Etymology
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Uriah 
masc. proper name, in Old Testament, the Hittite husband of Bathsheba; of non-Hebrew (possibly Horite) origin, but explained by folk etymology as Hebrew Uriyyah, literally "flame of the Lord." Uriah Heep, character from Dickens' "David Copperfield" (1850) sometimes is invoked as the type of a hypocritically humble person.
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Selene 

a name of the moon goddess, equivalent to Latin Luna, from Greek selēnē "the moon; name of the moon goddess," related to selas "light, brightness, bright flame, flash of an eye." This is reconstructed to be from PIE root *swel- (2) "to shine, beam" (source also of Sanskrit svargah "heaven," Lithuanian svilti "to singe," Old English swelan "to be burnt up," Middle Low German swelan "to smolder") and to be related to swelter and sultry.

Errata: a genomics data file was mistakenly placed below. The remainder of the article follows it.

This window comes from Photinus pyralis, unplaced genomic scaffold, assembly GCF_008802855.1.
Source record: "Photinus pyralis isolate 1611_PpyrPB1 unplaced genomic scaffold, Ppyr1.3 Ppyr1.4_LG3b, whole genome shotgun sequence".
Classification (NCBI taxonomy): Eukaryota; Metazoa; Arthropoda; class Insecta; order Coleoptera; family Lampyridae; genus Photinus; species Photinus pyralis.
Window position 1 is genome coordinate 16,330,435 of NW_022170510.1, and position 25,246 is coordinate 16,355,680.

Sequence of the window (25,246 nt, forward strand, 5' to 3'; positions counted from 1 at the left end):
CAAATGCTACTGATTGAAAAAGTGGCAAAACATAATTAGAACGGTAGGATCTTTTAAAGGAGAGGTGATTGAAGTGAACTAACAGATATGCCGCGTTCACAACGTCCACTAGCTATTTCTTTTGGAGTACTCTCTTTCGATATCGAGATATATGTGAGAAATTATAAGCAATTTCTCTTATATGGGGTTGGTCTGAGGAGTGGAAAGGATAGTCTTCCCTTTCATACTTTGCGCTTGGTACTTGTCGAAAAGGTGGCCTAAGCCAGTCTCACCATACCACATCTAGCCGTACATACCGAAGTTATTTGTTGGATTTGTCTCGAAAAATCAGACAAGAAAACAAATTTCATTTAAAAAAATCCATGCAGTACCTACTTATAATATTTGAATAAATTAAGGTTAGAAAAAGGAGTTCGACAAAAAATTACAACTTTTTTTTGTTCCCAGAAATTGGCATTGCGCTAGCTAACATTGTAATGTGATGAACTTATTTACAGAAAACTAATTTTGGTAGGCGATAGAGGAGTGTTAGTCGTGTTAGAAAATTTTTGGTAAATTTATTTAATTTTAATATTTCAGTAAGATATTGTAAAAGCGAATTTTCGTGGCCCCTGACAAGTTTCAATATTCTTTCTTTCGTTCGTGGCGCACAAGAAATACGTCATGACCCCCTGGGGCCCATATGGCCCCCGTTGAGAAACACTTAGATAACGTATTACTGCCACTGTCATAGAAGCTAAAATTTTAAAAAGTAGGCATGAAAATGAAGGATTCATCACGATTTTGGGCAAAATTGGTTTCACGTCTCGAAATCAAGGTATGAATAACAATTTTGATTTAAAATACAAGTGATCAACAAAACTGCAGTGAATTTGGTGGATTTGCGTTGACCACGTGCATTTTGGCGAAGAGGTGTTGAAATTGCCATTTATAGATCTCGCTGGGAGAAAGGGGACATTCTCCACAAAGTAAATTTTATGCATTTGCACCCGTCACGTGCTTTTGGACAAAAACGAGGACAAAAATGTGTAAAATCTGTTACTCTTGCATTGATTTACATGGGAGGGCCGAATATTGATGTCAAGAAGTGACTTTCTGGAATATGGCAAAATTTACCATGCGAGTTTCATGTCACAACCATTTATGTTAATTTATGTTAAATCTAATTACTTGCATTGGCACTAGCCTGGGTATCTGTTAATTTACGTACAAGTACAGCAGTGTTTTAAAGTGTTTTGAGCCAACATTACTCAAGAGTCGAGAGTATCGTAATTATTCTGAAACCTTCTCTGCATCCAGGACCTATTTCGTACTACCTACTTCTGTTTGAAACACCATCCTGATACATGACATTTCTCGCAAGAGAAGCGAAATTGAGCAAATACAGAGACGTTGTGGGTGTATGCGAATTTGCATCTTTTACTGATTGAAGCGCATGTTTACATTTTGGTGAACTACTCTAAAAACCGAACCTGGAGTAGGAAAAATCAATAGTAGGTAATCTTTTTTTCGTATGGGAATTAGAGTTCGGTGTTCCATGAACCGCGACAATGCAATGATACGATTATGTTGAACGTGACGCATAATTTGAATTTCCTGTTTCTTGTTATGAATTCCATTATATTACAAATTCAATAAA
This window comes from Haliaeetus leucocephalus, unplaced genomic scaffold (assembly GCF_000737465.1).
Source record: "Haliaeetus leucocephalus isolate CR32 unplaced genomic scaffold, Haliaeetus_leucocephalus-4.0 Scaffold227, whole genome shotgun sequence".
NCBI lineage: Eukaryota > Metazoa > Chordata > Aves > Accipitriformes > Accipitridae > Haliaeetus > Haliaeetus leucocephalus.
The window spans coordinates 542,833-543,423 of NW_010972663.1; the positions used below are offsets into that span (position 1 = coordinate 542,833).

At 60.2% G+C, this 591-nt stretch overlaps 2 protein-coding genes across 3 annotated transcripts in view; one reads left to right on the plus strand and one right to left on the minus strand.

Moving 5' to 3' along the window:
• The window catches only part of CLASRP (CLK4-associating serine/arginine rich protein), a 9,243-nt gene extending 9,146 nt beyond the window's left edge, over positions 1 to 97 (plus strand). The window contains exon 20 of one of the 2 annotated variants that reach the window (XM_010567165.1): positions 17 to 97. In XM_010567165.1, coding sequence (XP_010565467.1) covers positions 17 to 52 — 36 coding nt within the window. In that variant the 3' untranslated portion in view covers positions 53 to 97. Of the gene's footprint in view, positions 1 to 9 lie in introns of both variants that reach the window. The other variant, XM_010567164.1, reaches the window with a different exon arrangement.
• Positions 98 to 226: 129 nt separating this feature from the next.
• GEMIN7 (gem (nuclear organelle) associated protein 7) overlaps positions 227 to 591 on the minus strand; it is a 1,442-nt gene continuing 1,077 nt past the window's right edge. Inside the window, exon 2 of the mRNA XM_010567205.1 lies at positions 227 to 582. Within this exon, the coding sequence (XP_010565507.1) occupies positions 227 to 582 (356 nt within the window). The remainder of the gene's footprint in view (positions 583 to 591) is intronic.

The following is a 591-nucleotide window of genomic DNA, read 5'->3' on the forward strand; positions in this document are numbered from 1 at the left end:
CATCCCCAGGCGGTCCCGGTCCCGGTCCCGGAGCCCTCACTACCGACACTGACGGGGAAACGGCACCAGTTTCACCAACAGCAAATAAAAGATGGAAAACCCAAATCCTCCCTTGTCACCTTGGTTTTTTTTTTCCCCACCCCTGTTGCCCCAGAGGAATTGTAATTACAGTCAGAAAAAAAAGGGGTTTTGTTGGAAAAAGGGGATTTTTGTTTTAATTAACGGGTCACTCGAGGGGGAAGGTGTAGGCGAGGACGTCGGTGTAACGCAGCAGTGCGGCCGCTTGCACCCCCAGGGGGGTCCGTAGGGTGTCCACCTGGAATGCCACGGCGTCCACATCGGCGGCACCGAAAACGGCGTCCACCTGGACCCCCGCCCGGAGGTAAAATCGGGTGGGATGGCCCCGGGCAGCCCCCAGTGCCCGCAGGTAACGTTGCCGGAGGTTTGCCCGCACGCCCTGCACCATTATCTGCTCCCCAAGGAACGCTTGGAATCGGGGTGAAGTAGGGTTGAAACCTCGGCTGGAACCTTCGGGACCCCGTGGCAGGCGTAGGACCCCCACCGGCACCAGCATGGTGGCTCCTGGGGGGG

Daughter of Hyperion and Theia, sister of Helios. Related: Selenian "of or pertaining to the moon as a world and its supposed inhabitants," 1660s. Another early word for "moon-man, supposed inhabitant of the moon" is selenite (1640s); Greek had selēnitai "moon-dwellers, the men in the moon" (Lucian).

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